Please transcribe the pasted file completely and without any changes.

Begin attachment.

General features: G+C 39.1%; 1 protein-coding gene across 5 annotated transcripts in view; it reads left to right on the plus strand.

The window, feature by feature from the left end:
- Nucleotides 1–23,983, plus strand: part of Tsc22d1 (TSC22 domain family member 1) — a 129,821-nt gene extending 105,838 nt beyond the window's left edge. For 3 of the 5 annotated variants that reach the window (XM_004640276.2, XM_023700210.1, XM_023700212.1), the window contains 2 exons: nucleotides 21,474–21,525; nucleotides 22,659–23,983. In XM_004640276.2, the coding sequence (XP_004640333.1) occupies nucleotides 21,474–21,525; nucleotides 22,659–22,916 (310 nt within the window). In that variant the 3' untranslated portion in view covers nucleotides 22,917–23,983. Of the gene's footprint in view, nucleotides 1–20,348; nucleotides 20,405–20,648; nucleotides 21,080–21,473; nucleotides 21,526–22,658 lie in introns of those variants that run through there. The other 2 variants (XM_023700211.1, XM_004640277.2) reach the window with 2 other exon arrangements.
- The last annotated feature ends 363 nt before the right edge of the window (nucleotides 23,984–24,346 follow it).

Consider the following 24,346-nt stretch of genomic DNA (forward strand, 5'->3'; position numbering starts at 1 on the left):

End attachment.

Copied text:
General features: G+C 39.1%; 1 protein-coding gene across 5 annotated transcripts in view; it reads left to right on the plus strand.

The window, feature by feature from the left end:
- Nucleotides 1–23,983, plus strand: part of Tsc22d1 (TSC22 domain family member 1) — a 129,821-nt gene extending 105,838 nt beyond the window's left edge. For 3 of the 5 annotated variants that reach the window (XM_004640276.2, XM_023700210.1, XM_023700212.1), the window contains 2 exons: nucleotides 21,474–21,525; nucleotides 22,659–23,983. In XM_004640276.2, the coding sequence (XP_004640333.1) occupies nucleotides 21,474–21,525; nucleotides 22,659–22,916 (310 nt within the window). In that variant the 3' untranslated portion in view covers nucleotides 22,917–23,983. Of the gene's footprint in view, nucleotides 1–20,348; nucleotides 20,405–20,648; nucleotides 21,080–21,473; nucleotides 21,526–22,658 lie in introns of those variants that run through there. The other 2 variants (XM_023700211.1, XM_004640277.2) reach the window with 2 other exon arrangements.
- The last annotated feature ends 363 nt before the right edge of the window (nucleotides 23,984–24,346 follow it).

Consider the following 24,346-nt stretch of genomic DNA (forward strand, 5'->3'; position numbering starts at 1 on the left):